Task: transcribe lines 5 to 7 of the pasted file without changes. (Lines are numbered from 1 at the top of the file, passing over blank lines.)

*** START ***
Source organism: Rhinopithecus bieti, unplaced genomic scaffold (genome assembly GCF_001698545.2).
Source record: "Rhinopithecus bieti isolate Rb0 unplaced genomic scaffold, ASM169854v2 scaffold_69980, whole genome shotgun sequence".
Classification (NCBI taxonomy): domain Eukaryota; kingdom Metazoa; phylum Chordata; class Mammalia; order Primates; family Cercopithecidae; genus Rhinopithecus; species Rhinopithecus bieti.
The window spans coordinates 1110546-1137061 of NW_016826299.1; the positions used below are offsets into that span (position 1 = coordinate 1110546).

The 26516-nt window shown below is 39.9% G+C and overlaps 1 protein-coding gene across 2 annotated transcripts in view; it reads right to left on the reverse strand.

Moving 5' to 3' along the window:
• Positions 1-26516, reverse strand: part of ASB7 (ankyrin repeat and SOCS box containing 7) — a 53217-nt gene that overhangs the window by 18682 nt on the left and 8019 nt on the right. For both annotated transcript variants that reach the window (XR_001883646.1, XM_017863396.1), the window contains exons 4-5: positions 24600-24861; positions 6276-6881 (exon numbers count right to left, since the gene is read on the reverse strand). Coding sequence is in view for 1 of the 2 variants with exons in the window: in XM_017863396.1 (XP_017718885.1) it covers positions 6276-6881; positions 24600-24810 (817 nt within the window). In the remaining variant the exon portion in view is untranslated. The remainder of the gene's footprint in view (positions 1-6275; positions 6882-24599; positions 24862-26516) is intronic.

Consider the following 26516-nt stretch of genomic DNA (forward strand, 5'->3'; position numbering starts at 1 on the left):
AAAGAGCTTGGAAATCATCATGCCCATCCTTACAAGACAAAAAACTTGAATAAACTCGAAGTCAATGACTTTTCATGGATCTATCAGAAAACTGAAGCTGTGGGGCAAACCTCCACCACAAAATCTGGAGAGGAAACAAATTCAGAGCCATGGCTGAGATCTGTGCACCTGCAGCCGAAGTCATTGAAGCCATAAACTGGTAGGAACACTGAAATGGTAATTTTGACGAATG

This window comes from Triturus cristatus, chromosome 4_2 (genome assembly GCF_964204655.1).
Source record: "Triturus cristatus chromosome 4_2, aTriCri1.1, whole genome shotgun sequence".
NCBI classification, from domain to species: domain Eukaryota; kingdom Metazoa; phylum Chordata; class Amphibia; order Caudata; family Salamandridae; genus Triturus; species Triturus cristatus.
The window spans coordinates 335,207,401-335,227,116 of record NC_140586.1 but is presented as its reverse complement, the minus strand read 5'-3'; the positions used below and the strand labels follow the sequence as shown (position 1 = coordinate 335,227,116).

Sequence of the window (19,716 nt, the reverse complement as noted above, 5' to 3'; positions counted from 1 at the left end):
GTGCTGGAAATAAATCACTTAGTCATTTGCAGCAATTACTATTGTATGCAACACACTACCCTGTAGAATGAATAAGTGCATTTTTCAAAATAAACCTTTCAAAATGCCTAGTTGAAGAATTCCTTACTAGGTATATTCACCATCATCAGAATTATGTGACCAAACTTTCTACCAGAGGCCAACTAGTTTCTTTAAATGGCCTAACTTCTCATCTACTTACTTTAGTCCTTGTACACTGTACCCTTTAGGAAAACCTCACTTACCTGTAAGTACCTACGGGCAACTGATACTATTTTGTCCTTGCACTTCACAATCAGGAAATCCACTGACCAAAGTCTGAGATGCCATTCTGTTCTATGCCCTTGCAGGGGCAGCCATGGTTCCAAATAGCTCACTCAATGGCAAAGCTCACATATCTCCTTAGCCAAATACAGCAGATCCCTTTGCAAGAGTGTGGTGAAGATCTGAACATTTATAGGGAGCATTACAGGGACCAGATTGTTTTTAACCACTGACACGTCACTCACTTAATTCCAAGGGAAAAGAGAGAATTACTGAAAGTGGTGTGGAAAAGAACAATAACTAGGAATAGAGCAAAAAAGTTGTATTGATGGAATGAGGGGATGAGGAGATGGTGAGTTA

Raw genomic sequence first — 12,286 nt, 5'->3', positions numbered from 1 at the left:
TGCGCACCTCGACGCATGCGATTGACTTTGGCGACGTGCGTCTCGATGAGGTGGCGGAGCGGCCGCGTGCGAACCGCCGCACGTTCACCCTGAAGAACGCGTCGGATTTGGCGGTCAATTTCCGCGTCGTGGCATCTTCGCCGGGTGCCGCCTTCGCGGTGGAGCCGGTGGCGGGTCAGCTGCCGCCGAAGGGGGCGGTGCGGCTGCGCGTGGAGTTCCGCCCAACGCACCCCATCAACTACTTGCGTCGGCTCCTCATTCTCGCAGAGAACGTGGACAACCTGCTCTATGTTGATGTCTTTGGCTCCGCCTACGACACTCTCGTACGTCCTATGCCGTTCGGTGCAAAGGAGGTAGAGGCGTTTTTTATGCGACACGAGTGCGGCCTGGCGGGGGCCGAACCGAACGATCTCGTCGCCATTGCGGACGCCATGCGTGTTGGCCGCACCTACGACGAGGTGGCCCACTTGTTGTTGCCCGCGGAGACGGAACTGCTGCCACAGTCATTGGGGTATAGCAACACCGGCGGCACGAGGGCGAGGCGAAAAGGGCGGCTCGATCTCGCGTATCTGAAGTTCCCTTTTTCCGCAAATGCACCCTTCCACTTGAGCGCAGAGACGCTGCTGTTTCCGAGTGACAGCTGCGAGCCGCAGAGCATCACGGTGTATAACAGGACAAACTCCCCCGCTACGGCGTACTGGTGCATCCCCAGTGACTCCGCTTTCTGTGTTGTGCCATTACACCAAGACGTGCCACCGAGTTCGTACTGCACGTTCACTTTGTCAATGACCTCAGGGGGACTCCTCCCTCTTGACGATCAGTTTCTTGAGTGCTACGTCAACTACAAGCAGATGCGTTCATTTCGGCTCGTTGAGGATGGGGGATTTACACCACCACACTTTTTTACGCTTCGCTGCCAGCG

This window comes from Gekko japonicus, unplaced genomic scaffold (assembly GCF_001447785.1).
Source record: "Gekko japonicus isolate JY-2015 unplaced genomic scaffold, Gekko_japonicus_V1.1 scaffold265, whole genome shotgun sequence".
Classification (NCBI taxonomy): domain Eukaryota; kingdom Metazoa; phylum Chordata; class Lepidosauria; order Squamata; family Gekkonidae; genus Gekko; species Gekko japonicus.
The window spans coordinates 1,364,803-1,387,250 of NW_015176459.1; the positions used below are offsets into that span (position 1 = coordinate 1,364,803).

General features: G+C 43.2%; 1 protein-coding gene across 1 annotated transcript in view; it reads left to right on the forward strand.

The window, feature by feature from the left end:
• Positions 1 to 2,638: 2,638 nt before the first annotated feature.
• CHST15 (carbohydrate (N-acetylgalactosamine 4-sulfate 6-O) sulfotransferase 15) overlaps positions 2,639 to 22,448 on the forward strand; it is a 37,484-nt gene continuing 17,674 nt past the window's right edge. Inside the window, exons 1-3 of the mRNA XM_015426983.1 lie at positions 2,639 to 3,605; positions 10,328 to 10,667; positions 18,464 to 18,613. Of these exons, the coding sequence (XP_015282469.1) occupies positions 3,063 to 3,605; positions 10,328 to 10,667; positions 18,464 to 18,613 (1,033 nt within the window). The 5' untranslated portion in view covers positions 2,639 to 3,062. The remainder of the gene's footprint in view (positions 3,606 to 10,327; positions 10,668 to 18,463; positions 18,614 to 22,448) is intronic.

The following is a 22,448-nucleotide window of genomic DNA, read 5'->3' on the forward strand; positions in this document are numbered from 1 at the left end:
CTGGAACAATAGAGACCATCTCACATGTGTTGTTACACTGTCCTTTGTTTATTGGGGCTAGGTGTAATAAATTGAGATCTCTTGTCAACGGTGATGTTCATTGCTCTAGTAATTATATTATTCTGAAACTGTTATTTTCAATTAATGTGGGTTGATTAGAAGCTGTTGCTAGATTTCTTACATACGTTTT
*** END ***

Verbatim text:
The 26516-nt window shown below is 39.9% G+C and overlaps 1 protein-coding gene across 2 annotated transcripts in view; it reads right to left on the reverse strand.

Moving 5' to 3' along the window:
• Positions 1-26516, reverse strand: part of ASB7 (ankyrin repeat and SOCS box containing 7) — a 53217-nt gene that overhangs the window by 18682 nt on the left and 8019 nt on the right. For both annotated transcript variants that reach the window (XR_001883646.1, XM_017863396.1), the window contains exons 4-5: positions 24600-24861; positions 6276-6881 (exon numbers count right to left, since the gene is read on the reverse strand). Coding sequence is in view for 1 of the 2 variants with exons in the window: in XM_017863396.1 (XP_017718885.1) it covers positions 6276-6881; positions 24600-24810 (817 nt within the window). In the remaining variant the exon portion in view is untranslated. The remainder of the gene's footprint in view (positions 1-6275; positions 6882-24599; positions 24862-26516) is intronic.